He says all this, he’s so sure that all of this God mumbo-jumbo means nothing, has no power, and yet here we are, 2300 years later and learning from him. Here he is, in the pages of Scripture, reminding us that we will have seasons of joy and of grief, and that nothing goes to waste in God’s Kingdom. Rahab was an infamous person of ill repute, and God used her to deliver the entire people of Israel. Martha was devastated at the death of her brother Lazarus, and God used her to give the disciples a safe place to rest.
The prophet Ezekiel is a victim of post-traumatic stress, and God uses him to deliver a message of liberation that gave hope to a people in exile. St. Paul was disabled, and God evangelized the world through him. We are broken, we have places of need, we have failures, and, look around, see what God is doing through us. Not because we succeeded, not because we are good, but just because. Dear Church, The only perfect person God ever used was Jesus Christ.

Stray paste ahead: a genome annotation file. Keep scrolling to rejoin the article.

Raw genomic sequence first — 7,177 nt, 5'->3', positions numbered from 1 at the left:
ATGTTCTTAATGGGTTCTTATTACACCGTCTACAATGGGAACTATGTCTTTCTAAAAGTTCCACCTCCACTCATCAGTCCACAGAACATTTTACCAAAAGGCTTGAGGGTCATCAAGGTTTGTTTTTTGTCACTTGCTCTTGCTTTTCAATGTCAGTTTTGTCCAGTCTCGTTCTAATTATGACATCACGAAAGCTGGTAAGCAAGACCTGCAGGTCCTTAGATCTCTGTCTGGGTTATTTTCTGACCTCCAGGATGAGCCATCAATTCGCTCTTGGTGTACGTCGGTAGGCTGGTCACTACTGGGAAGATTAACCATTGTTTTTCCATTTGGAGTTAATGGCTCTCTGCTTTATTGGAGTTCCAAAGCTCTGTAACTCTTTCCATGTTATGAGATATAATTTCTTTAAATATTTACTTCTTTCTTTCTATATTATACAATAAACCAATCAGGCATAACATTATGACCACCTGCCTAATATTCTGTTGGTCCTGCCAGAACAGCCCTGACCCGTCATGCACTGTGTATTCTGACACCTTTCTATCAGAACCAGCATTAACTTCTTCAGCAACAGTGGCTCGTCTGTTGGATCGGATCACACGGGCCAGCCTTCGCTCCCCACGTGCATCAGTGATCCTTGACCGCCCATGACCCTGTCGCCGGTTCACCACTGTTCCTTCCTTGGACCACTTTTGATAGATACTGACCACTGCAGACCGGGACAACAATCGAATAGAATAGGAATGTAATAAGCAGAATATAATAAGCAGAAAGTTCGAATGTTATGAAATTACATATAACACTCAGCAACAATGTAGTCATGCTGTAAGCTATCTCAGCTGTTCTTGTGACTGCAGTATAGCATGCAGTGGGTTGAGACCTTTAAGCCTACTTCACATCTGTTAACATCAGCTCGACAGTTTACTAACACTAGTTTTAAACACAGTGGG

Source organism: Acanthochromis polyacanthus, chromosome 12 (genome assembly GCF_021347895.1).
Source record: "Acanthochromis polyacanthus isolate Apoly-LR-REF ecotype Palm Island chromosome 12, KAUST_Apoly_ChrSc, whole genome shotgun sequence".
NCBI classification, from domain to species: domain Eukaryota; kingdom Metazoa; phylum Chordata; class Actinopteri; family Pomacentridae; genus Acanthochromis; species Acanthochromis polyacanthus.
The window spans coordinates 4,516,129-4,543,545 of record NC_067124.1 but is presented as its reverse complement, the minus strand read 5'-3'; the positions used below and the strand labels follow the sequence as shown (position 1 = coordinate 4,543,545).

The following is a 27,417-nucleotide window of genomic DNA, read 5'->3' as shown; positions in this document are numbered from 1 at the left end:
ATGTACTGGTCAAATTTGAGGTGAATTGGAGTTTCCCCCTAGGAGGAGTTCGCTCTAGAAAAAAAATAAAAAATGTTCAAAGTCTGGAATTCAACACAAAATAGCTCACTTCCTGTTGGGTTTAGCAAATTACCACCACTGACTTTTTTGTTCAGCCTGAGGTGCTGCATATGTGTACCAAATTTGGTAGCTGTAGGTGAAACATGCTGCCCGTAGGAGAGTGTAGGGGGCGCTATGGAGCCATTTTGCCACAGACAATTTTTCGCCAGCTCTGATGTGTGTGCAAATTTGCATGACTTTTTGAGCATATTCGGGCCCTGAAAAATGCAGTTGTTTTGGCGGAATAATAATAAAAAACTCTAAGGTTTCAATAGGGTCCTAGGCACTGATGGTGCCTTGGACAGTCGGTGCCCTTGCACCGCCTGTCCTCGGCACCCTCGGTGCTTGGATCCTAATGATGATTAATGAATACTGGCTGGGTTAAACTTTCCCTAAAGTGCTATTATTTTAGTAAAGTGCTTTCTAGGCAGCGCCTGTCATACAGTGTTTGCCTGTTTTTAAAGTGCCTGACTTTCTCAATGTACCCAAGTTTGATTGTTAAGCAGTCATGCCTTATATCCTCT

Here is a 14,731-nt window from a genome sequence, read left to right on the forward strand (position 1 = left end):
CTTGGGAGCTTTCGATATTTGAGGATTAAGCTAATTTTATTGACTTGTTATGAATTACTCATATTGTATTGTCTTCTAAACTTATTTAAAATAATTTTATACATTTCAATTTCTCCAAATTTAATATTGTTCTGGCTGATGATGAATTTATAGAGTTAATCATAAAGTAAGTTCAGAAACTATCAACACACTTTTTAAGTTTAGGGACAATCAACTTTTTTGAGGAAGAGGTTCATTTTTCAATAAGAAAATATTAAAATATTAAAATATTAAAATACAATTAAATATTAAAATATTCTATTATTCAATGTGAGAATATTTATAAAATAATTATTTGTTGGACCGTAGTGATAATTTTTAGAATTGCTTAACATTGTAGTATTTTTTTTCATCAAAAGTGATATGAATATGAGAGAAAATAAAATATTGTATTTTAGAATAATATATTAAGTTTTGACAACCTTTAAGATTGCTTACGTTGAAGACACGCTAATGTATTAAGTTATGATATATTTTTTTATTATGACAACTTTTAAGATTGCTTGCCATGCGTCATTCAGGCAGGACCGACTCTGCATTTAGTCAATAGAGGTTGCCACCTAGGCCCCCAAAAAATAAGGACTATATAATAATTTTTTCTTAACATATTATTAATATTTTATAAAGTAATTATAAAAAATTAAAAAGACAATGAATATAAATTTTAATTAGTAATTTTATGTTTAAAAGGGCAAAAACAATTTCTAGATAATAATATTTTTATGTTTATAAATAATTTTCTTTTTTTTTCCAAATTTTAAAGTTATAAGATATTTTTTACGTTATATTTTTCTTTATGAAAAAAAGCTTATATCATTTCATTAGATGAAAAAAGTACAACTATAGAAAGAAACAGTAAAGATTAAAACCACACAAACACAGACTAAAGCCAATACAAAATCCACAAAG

It is because Thor was able to share his grief that his friends could lift him up so he could try again. That’s it.
And if you hear one message of Grace today, hear this, y’all: God doesn’t need you to be fixed, or healed, and certainly not “good enough” to love you, or to use you to do profound things.
Whatever place in your life needs healing, wherever you are broken, wherever you struggle, even if you haven’t acknowledged it yet, wherever you think is the furthest place from God, that is precisely where God will heal others through you.
You do not need to be perfect to receive grace.
You do not need to be well to help others to heal.
You do not need to deserve love to love others.
You do not have to be good to do good.
Because here’s the key – when we know our need, when we know we are not perfect, when we know our need for forgiveness and grace, then a strange thing happens – we start to have forgiveness for others. We start to meet others’ needs. We start to live lives of grace.
Mary Oliver says it better than I:
“You do not have to be good
You do not have to walk on your knees
For a hundred miles through the desert, repenting.
You only have to let the soft animal of your body
Love what it loves.
Tell me about despair, yours, and I will tell you mine.
Meanwhile the world goes on.”
I only take issue with the world meanwhile. The world does not go on despite us sharing our struggles and our fears and our hopes.
The world goes on precisely because of it.
The world does not go on despite broken, healing people working to do good. The world can only go on because each of us broken humans decides to try.